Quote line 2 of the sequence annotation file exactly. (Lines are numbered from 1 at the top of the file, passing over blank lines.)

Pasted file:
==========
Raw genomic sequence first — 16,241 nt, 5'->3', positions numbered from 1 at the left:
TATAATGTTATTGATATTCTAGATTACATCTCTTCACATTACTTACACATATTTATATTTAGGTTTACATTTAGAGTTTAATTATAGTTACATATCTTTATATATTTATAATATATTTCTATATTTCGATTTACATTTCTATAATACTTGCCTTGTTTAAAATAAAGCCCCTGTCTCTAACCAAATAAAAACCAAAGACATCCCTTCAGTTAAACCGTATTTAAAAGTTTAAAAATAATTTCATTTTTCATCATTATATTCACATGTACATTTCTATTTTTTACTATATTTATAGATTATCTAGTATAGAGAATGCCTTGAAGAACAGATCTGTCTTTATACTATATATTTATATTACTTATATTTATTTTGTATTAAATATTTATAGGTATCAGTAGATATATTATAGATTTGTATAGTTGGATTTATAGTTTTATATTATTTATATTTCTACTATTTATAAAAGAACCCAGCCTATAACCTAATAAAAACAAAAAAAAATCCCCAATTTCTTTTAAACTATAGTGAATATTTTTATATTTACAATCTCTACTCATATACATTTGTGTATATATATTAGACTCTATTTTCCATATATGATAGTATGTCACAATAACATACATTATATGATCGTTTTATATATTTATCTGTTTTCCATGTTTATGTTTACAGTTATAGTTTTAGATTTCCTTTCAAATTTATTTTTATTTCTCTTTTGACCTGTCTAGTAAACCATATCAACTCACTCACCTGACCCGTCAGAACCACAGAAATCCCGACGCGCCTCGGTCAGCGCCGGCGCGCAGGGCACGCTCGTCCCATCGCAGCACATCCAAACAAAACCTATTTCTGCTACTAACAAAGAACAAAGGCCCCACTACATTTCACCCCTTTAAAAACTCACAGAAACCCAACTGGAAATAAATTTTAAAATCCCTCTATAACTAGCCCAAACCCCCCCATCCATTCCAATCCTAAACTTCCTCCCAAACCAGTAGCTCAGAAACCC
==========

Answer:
TATAATGTTATTGATATTCTAGATTACATCTCTTCACATTACTTACACATATTTATATTTAGGTTTACATTTAGAGTTTAATTATAGTTACATATCTTTATATATTTATAATATATTTCTATATTTCGATTTACATTTCTATAATACTTGCCTTGTTTAAAATAAAGCCCCTGTCTCTAACCAAATAAAAACCAAAGACATCCCTTCAGTTAAACCGTATTTAAAAGTTTAAAAATAATTTCATTTTTCATCATTATATTCACATGTACATTTCTATTTTTTACTATATTTATAGATTATCTAGTATAGAGAATGCCTTGAAGAACAGATCTGTCTTTATACTATATATTTATATTACTTATATTTATTTTGTATTAAATATTTATAGGTATCAGTAGATATATTATAGATTTGTATAGTTGGATTTATAGTTTTATATTATTTATATTTCTACTATTTATAAAAGAACCCAGCCTATAACCTAATAAAAACAAAAAAAAATCCCCAATTTCTTTTAAACTATAGTGAATATTTTTATATTTACAATCTCTACTCATATACATTTGTGTATATATATTAGACTCTATTTTCCATATATGATAGTATGTCACAATAACATACATTATATGATCGTTTTATATATTTATCTGTTTTCCATGTTTATGTTTACAGTTATAGTTTTAGATTTCCTTTCAAATTTATTTTTATTTCTCTTTTGACCTGTCTAGTAAACCATATCAACTCACTCACCTGACCCGTCAGAACCACAGAAATCCCGACGCGCCTCGGTCAGCGCCGGCGCGCAGGGCACGCTCGTCCCATCGCAGCACATCCAAACAAAACCTATTTCTGCTACTAACAAAGAACAAAGGCCCCACTACATTTCACCCCTTTAAAAACTCACAGAAACCCAACTGGAAATAAATTTTAAAATCCCTCTATAACTAGCCCAAACCCCCCCATCCATTCCAATCCTAAACTTCCTCCCAAACCAGTAGCTCAGAAACCC